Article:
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5 Ways In Which BlogHer Food 2010 Was Sumptuous

As I entered the morning welcome to BlogHer Food 2010 on Friday (shame on me for just signing up for one day!), I came upon a very young child crushing blueberries in a bowl with a small glass jar of honey. She was sitting on a brightly colored rug outside the Intercontinental Hotel’s ballroom. This set the tone of un-convention-ality that characterized a whole day of things that were delicious to the tongue AND mind.

- The connection between food and community was absolutely apparent among all attendees I met and chatted with. I attended alone, but never felt alone in my interactions with complete strangers.

- 6 years ago, I didn’t know what a Foodie was. I didn’t know how I’d ever afford to dive into such an identity. After having Ree Drummond, the Pioneer Woman sit down at my table, I know I am now a Foodie for sure. She’s a cookbook/food blogging celebrity.

- I got pretty fired up in the post-lunch Storytelling session moderated by Diane Jacob . The Journalism 101 feel of how the session was led bugged me. Storytelling in a blogger’s world is not about just words anymore. Words are still important, yes, but sometimes images, video and sound function as the lede now. Jacob acknowledged this input, but it took me a couple of tries to get past the big journalism mentality. My question felt argued with. I was trained in that; I don’t always engage that training because blogging is more about expression for me. Thank you Michael Procopio for your support of this “blogger as artiste” point of view.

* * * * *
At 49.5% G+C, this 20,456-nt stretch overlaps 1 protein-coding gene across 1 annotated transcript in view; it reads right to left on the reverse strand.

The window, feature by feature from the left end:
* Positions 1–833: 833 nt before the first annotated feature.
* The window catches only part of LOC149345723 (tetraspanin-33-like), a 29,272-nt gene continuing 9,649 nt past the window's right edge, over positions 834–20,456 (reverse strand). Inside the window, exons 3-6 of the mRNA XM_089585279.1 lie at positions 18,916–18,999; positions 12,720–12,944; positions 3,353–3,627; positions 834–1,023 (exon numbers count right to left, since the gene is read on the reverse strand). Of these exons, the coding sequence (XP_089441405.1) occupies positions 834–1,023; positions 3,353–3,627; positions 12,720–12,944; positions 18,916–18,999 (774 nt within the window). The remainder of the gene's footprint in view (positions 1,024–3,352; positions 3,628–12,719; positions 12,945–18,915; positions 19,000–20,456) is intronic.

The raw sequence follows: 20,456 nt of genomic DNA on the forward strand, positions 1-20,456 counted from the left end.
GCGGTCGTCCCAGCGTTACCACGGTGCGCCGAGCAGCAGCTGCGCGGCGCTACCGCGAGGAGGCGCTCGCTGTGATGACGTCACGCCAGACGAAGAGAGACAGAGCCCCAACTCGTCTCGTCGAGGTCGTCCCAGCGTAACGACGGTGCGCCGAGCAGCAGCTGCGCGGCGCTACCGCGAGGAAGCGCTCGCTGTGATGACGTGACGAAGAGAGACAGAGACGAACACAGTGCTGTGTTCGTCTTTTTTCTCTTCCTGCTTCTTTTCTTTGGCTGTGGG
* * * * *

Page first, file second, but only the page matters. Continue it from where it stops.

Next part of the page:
The mike wrangler told me later in the day that she thought my comments were thought provoking. I feel a bit disempowered about chasing down my issues with this session precisely because I don’t always abide with a hook or lede to draw my audience in. Do I suck? Maybe, but in the end I was still able to take away good reminders for how to be more creative and engaging with my voice. I do too much with social media stuff for the day job not to be passionate about this point of view though. Those traditionally trained writers need to realize that we all struggle to come forward into this (still) brave new multi-medium world.

- Limited, delicious sponsors. I really enjoyed talking and eating the food of the sponsors who were present. A few were a little out of place, like Kraft (not giving away samples- smart of them, really). But they admitted they were there to learn something about sustainability/organic ingredients/ethics around food, so I spent time telling them why those things are important to me. I learned a ton about the Nature’s Path philosophy and business ethic. And finally, Scharffen Berger was a lovely one to see (again) promoting their Chocolate Adventure Contest which was originally started by Lisa at Tuttifoodie. I’d attended the amazing and fun preview tasting event the night before at Orson.
- The food safety, policy and equality panel was really good because it brought writers and ideas to the panel and room I wanted to follow (Fed Up with School Lunch , 10 Reasons to Eat Local ) and gave me lots of inspiration about future topics (genetically engineered salmon , The Food Environment Atlas) I want to address.
Looking forward to going next year and for those of you contemplating it, it is worthwhile, delicious and a lovely community to connect with.

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